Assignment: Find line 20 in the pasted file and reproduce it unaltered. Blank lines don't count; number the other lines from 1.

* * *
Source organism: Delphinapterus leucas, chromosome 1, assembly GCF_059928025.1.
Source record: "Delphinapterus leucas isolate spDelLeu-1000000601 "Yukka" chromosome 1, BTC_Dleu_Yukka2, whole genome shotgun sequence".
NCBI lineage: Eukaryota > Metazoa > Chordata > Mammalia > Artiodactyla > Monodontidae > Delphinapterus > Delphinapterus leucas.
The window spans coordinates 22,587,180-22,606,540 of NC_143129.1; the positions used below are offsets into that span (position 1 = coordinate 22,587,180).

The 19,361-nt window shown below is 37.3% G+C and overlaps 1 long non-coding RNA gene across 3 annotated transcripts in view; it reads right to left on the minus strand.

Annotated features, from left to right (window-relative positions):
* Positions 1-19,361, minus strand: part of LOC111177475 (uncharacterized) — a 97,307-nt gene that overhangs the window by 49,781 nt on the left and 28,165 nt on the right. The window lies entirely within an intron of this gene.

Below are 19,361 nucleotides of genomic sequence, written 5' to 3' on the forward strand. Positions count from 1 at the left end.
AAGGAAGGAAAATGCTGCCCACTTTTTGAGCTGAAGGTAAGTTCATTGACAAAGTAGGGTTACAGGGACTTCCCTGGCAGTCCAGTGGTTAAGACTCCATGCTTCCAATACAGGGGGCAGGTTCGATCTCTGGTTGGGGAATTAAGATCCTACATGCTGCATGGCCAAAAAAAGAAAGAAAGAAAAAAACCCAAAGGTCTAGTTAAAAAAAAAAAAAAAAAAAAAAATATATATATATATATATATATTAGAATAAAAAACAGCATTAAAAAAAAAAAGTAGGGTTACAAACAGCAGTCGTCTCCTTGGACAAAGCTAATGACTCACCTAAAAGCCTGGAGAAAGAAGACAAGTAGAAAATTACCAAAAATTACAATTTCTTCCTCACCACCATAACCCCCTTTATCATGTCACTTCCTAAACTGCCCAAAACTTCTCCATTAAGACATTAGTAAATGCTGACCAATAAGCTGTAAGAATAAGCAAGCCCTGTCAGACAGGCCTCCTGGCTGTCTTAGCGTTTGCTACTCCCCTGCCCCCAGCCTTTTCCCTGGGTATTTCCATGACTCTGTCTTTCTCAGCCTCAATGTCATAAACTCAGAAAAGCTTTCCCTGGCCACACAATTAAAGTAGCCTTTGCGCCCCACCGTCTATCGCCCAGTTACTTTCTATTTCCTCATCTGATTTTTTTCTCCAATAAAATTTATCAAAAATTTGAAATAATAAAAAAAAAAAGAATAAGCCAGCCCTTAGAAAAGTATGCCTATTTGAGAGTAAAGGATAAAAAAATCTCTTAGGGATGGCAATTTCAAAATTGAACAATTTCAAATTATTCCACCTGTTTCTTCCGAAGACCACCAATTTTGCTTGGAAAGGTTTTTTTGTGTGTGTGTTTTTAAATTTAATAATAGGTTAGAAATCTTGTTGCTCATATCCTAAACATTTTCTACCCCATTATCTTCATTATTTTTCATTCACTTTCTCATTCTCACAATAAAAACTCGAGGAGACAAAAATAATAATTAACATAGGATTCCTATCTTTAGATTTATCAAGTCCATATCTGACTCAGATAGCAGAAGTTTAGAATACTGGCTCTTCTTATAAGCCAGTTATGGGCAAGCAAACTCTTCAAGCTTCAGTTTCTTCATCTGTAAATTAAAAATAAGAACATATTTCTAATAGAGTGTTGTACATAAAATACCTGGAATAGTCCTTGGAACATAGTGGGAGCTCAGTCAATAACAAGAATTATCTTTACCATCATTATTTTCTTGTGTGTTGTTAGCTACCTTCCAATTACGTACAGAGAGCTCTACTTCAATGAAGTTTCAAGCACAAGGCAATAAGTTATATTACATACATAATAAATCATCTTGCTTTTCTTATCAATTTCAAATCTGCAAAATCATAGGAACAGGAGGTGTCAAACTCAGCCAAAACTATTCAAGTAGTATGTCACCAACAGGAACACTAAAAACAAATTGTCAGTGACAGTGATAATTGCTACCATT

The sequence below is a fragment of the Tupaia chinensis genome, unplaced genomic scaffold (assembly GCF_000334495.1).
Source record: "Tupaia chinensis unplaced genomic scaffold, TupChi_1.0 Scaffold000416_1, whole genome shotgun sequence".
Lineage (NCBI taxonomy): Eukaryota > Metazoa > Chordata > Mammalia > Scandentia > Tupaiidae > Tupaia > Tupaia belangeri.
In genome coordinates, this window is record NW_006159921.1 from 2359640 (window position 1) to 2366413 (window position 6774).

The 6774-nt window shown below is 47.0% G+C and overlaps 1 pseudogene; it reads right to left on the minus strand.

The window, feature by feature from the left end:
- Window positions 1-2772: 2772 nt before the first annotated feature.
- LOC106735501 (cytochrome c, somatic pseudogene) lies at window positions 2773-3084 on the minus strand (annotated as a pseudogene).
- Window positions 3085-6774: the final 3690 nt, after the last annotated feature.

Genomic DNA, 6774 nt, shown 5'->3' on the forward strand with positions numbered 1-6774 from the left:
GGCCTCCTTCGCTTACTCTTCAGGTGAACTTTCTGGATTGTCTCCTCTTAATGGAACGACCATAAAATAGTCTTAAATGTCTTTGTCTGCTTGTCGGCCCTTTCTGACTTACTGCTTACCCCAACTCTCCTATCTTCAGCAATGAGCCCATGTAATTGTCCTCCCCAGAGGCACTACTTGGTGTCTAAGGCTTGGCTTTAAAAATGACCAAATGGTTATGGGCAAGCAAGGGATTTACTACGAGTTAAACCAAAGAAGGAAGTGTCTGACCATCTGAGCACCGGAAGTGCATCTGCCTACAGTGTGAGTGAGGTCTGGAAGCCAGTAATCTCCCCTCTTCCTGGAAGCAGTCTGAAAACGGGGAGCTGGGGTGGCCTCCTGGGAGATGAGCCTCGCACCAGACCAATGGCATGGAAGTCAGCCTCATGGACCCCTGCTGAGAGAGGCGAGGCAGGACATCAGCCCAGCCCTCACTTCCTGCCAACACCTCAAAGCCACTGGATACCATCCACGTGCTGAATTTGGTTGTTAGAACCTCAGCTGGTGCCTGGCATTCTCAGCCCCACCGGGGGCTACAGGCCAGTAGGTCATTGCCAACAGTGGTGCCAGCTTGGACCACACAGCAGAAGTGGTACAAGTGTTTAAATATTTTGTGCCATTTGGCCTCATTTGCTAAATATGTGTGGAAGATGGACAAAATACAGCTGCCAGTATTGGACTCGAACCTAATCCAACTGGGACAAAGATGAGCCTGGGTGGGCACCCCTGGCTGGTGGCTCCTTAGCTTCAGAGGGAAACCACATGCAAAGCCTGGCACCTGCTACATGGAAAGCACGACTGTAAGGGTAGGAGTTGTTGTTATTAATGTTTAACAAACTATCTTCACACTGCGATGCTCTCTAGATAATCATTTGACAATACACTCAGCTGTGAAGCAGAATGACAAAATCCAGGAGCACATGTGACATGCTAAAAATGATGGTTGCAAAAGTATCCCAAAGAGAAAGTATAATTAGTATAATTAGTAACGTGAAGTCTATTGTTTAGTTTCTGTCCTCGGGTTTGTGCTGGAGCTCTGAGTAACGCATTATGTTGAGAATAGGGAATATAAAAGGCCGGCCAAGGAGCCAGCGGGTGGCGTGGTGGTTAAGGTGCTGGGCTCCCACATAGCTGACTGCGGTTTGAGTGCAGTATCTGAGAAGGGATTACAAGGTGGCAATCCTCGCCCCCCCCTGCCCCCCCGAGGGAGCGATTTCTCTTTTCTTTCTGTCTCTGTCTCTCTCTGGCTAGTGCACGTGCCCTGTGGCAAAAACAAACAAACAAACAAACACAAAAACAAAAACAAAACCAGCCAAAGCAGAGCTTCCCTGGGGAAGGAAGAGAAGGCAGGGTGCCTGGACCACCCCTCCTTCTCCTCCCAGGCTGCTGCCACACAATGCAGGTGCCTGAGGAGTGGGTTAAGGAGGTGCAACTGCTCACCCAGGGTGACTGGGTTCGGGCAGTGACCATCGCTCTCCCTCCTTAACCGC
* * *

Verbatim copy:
GGCCTCCTTCGCTTACTCTTCAGGTGAACTTTCTGGATTGTCTCCTCTTAATGGAACGACCATAAAATAGTCTTAAATGTCTTTGTCTGCTTGTCGGCCCTTTCTGACTTACTGCTTACCCCAACTCTCCTATCTTCAGCAATGAGCCCATGTAATTGTCCTCCCCAGAGGCACTACTTGGTGTCTAAGGCTTGGCTTTAAAAATGACCAAATGGTTATGGGCAAGCAAGGGATTTACTACGAGTTAAACCAAAGAAGGAAGTGTCTGACCATCTGAGCACCGGAAGTGCATCTGCCTACAGTGTGAGTGAGGTCTGGAAGCCAGTAATCTCCCCTCTTCCTGGAAGCAGTCTGAAAACGGGGAGCTGGGGTGGCCTCCTGGGAGATGAGCCTCGCACCAGACCAATGGCATGGAAGTCAGCCTCATGGACCCCTGCTGAGAGAGGCGAGGCAGGACATCAGCCCAGCCCTCACTTCCTGCCAACACCTCAAAGCCACTGGATACCATCCACGTGCTGAATTTGGTTGTTAGAACCTCAGCTGGTGCCTGGCATTCTCAGCCCCACCGGGGGCTACAGGCCAGTAGGTCATTGCCAACAGTGGTGCCAGCTTGGACCACACAGCAGAAGTGGTACAAGTGTTTAAATATTTTGTGCCATTTGGCCTCATTTGCTAAATATGTGTGGAAGATGGACAAAATACAGCTGCCAGTATTGGACTCGAACCTAATCCAACTGGGACAAAGATGAGCCTGGGTGGGCACCCCTGGCTGGTGGCTCCTTAGCTTCAGAGGGAAACCACATGCAAAGCCTGGCACCTGCTACATGGAAAGCACGACTGTAAGGGTAGGAGTTGTTGTTATTAATGTTTAACAAACTATCTTCACACTGCGATGCTCTCTAGATAATCATTTGACAATACACTCAGCTGTGAAGCAGAATGACAAAATCCAGGAGCACATGTGACATGCTAAAAATGATGGTTGCAAAAGTATCCCAAAGAGAAAGTATAATTAGTATAATTAGTAACGTGAAGTCTATTGTTTAGTTTCTGTCCTCGGGTTTGTGCTGGAGCTCTGAGTAACGCATTATGTTGAGAATAGGGAATATAAAAGGCCGGCCAAGGAGCCAGCGGGTGGCGTGGTGGTTAAGGTGCTGGGCTCCCACATAGCTGACTGCGGTTTGAGTGCAGTATCTGAGAAGGGATTACAAGGTGGCAATCCTCGCCCCCCCCTGCCCCCCCGAGGGAGCGATTTCTCTTTTCTTTCTGTCTCTGTCTCTCTCTGGCTAGTGCACGTGCCCTGTGGCAAAAACAAACAAACAAACAAACACAAAAACAAAAACAAAACCAGCCAAAGCAGAGCTTCCCTGGGGAAGGAAGAGAAGGCAGGGTGCCTGGACCACCCCTCCTTCTCCTCCCAGGCTGCTGCCACACAATGCAGGTGCCTGAGGAGTGGGTTAAGGAGGTGCAACTGCTCACCCAGGGTGACTGGGTTCGGGCAGTGACCATCGCTCTCCCTCCTTAACCGC